published in newspaper and magazine articles
in every civilized country, and are read and
commented upon as "strange" and "interest
ing." exciting much the same quality of mild
surprise as occurs when the sunie class read
that "tea is adulterated." "Oatmeal indigesti
ble." or that some modern microseopist has
discovered the "specific pneumonia microbe."
In our large cities we nave "Soirees hypuo
tiques," where politician and diplomat, philoso
pher and scientist spend an nour or two as
amused spectators of an exhibition of a power,
which, if they could fully comprehend its awe
inspiring qualities, would change the whole
channel of their methods of existence. In an
account of such experimental exhibitions gi\eii
in the August number of the North American lie
view for ltiS8. we read the statement of the oper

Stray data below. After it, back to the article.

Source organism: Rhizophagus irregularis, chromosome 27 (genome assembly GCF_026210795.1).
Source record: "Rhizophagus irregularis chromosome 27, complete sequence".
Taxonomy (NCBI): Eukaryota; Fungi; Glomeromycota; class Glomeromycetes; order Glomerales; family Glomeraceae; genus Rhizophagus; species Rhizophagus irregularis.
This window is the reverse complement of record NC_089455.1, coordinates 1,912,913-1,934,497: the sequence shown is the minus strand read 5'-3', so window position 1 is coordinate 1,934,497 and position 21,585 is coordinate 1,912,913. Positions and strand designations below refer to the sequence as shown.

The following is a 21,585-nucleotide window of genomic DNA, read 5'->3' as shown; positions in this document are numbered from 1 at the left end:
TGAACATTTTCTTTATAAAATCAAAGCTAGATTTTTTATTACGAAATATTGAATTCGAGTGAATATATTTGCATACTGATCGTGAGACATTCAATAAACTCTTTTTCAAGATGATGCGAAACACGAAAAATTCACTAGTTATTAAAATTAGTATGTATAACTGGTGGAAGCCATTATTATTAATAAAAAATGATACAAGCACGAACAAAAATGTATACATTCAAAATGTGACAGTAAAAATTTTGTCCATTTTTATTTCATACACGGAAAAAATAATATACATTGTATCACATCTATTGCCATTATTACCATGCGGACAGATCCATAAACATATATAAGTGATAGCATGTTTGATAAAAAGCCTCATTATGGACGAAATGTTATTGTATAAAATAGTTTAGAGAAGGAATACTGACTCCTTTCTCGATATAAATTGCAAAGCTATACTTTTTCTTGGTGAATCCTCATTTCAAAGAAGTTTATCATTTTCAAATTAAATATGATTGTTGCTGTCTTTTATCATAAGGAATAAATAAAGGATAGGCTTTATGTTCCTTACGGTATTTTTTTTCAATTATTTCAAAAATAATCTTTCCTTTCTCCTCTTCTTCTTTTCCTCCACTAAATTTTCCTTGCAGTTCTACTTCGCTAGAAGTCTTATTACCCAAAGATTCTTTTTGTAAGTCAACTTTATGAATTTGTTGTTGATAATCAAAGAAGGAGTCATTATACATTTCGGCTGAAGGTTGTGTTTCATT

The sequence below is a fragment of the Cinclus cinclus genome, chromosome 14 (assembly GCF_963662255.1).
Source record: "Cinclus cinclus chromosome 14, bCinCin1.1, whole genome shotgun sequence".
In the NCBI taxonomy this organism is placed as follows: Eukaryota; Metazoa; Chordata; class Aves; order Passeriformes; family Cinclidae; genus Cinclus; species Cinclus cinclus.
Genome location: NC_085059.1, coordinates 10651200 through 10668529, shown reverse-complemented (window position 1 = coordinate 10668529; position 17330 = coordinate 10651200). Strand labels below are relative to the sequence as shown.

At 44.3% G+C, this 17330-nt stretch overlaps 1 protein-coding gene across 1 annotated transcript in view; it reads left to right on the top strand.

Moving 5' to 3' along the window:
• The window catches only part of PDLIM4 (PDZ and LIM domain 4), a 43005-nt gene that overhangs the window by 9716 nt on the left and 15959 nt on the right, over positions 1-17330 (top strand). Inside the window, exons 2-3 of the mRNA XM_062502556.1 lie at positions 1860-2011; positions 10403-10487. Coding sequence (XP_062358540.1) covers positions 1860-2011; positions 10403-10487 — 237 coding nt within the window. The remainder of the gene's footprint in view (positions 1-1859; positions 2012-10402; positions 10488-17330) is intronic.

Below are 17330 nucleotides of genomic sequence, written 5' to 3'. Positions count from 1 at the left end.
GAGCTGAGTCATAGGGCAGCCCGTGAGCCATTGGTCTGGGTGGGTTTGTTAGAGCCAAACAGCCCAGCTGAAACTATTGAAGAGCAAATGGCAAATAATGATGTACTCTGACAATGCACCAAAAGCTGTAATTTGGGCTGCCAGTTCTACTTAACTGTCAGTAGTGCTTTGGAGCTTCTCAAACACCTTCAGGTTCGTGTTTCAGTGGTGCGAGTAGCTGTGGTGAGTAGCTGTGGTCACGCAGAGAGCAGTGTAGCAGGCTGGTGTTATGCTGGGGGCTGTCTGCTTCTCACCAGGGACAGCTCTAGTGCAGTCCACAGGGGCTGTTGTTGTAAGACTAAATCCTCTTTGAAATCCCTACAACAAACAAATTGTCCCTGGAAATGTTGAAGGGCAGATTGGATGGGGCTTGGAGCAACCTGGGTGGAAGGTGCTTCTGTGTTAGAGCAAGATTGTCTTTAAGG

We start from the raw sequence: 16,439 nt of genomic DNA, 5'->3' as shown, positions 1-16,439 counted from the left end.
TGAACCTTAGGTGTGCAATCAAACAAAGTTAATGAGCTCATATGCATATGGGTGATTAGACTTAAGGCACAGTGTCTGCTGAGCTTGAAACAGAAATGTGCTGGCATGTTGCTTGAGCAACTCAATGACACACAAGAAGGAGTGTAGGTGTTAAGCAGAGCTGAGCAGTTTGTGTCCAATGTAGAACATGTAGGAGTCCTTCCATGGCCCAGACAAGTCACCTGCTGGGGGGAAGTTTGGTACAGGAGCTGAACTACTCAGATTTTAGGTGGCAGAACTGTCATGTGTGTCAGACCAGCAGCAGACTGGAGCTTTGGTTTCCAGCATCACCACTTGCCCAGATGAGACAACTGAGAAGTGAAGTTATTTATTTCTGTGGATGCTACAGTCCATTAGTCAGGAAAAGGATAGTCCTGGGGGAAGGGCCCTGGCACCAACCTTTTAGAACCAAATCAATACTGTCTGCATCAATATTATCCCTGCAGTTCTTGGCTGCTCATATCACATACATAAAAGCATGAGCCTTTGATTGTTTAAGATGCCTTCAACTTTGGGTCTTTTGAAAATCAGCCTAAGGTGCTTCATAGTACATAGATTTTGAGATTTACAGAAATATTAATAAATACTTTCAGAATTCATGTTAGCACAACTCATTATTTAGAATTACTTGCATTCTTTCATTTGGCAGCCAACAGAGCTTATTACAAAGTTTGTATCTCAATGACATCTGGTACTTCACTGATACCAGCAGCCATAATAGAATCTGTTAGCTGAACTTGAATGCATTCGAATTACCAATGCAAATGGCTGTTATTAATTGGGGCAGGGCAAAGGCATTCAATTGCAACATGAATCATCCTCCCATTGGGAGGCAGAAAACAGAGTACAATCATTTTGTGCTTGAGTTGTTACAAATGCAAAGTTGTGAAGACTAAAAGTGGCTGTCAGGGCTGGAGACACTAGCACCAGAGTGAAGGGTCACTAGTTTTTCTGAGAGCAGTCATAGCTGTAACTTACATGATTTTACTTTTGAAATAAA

ating hypnotizer that he "should not like to
give a gum-drop to the most sensitive of ines
mvrized ladies anil afterward tell her she had
swallowed strychnine." And also a lengthy ac
count of a burglary committed by a hypnotized
subject, which proceeding was witnessed by
"lien. Greeley, Senator Kenna. and W. E. Cur
tis, the well-known journalist." the hypnotizer
having requested them to "follow his subject
to see no harm befel him."
A BROAD CLAIM.
Upon the basis of all these "scientific" state
ments of mind possessing a causative power, of
the published results of Charcot at Saltp. tri. re
in eight or nine years experiments in hypno
tism through the law of ' suggestion" and dom
inating ideas, aud the investigations or psy
chical research societies in Europe aud